Spain and Morocco, the two Mediterranean neighbours, share historical relations and have close economic ties. However, the geopolitical priorities of both the countries have consistently overlapped and have caused instability in their relations.

The principal factors conditioning divergence in the geopolitical area for Spain and Morocco are illegal immigration from Morocco to Spain and the existence of Spanish city enclaves of Ceuta and Melilla in Africa bordering Morocco. These two factors are often intertwined as Morocco has been employing migration as an instrument of foreign policy against Spain.

Spain’s change in position over the issue of Western Sahara in 2022 has been a result of brewing instability in ties with Morocco that had started in 2020. Morocco had wanted Spain to openly acknowledge and recognize the former’s claim over Western Sahara. Spain’s position was important as it was once the colonizer of Western Sahara.  

Morocco’s confidence to pursue Spain into changing its position started growing when in December 2020 the United States supported Morocco on the issue of Western Sahara. Following the United States’ support Morocco immediately cancelled the summit talks it was going to hold with Spain.

The tensions further exacerbated in April 2021 when Spain hosted Brahim Ghali, the leader of Western Sahara’s pro-independence outfit Polisario Front, for medical treatment at the request of Algeria.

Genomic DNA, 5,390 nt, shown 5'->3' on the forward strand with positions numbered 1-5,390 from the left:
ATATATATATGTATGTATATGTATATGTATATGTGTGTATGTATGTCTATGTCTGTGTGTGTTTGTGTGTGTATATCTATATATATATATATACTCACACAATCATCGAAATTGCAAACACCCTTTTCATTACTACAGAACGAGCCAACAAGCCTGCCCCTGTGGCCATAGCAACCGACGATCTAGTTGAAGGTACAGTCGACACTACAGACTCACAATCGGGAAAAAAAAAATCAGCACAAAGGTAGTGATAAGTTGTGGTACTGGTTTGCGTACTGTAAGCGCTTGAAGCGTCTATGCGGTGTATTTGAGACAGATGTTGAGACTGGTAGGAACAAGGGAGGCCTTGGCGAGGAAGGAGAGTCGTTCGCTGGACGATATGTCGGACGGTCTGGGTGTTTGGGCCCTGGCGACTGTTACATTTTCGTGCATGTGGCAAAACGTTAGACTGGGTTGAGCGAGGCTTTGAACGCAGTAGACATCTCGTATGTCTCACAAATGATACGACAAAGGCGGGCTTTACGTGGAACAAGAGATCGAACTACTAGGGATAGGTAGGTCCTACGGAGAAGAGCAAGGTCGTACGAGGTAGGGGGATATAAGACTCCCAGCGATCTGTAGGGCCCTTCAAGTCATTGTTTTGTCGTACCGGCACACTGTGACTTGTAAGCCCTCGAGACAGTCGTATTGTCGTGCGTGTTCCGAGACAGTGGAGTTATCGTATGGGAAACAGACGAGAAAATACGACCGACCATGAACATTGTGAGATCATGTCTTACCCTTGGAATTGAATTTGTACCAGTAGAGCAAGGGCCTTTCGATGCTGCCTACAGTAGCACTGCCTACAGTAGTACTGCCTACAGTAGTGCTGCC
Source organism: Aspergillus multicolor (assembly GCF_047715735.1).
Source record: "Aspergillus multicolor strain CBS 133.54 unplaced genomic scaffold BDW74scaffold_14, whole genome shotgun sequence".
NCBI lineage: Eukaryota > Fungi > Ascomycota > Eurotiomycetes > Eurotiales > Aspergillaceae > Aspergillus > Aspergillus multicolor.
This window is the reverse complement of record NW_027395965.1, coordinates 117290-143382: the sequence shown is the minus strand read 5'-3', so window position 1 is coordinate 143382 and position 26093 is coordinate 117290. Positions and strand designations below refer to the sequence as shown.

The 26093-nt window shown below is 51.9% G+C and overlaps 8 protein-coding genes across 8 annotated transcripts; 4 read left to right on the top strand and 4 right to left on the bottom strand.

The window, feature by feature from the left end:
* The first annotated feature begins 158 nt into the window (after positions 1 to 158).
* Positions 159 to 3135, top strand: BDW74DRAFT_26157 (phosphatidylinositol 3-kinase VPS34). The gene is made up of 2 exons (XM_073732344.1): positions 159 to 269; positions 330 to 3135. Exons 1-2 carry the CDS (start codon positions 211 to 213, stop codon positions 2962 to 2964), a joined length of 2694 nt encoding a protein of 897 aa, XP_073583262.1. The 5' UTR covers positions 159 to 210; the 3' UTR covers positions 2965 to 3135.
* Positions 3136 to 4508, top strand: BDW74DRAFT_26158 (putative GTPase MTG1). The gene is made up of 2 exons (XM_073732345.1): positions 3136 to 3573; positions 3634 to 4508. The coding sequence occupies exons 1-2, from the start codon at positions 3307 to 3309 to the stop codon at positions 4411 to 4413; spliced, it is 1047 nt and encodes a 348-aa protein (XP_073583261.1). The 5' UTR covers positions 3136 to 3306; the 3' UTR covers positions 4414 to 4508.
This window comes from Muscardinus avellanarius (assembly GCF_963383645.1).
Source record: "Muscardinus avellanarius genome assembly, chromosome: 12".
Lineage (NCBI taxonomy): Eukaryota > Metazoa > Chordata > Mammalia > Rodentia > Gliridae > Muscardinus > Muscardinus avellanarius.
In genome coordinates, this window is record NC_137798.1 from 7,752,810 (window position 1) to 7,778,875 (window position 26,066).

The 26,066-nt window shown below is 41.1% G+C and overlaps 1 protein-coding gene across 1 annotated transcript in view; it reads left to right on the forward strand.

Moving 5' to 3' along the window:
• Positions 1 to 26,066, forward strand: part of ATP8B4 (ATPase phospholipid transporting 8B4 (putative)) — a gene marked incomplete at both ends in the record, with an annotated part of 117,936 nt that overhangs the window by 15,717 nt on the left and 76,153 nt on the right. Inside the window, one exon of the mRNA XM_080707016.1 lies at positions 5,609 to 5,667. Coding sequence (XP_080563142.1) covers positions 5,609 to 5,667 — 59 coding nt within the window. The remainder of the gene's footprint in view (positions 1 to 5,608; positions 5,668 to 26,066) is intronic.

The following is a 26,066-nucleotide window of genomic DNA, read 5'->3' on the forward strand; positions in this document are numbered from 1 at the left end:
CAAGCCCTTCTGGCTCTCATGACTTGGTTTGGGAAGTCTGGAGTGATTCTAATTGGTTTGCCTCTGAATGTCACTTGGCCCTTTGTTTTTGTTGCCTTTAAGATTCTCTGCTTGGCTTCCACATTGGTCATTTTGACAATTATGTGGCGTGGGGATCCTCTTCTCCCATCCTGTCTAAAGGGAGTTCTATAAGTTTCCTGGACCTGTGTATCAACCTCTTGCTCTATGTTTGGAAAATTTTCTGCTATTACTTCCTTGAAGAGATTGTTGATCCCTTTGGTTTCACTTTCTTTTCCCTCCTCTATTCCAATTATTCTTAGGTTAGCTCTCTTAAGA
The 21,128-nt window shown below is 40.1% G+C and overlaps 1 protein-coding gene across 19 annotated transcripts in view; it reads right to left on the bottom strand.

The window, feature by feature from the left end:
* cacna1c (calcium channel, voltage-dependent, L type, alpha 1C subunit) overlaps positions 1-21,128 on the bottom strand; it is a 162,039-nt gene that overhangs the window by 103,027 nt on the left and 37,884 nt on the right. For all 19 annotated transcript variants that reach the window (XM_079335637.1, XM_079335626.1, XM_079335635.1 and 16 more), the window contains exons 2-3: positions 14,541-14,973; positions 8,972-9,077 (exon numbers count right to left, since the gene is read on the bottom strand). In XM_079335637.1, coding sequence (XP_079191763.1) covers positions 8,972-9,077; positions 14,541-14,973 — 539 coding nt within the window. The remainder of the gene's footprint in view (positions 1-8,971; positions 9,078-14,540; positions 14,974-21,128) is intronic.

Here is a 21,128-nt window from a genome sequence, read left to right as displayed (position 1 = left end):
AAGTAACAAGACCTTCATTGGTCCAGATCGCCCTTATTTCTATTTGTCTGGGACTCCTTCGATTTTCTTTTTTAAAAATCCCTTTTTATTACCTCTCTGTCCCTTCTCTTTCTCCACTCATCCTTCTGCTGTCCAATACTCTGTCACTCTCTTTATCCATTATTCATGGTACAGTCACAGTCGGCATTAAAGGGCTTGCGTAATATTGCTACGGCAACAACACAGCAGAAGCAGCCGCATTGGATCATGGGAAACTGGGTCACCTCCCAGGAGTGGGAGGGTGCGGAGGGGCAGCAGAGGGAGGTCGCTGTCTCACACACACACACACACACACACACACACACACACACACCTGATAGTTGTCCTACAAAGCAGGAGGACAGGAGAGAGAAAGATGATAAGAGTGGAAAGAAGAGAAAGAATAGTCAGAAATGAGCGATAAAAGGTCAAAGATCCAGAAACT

Weeks later, in May 2021, Morocco loosened its border controls to lead around 10,000 illegal immigrants to head to Ceuta to create pressure on Spain. This period also saw a rise in arrival of illegal immigrants to the Canary Islands from southern Morocco and Western Sahara.

Following these incidents, the diplomatic channels between Spain and Morocco were activated and the two sides quietly worked to defuse the tensions. It resulted in Spain changing its position on Western Sahara in March 2022 and Sánchez travelling to Morocco in April 2022 as a mark of easing tensions between the two Mediterranean neighbours. Spain described this meeting as an opportunity to open a new stage in ties with Morocco based on mutual respect.

Spain’s change in strategy towards Western Sahara could also be explained from the perspective of preventing economic challenges in addition to the existing ones that were caused due to the COVID-19 pandemic. Constant influx of illegal immigrants from Morocco puts strain on the Spanish economy that has been recovering from the impact of the COVID-19 pandemic.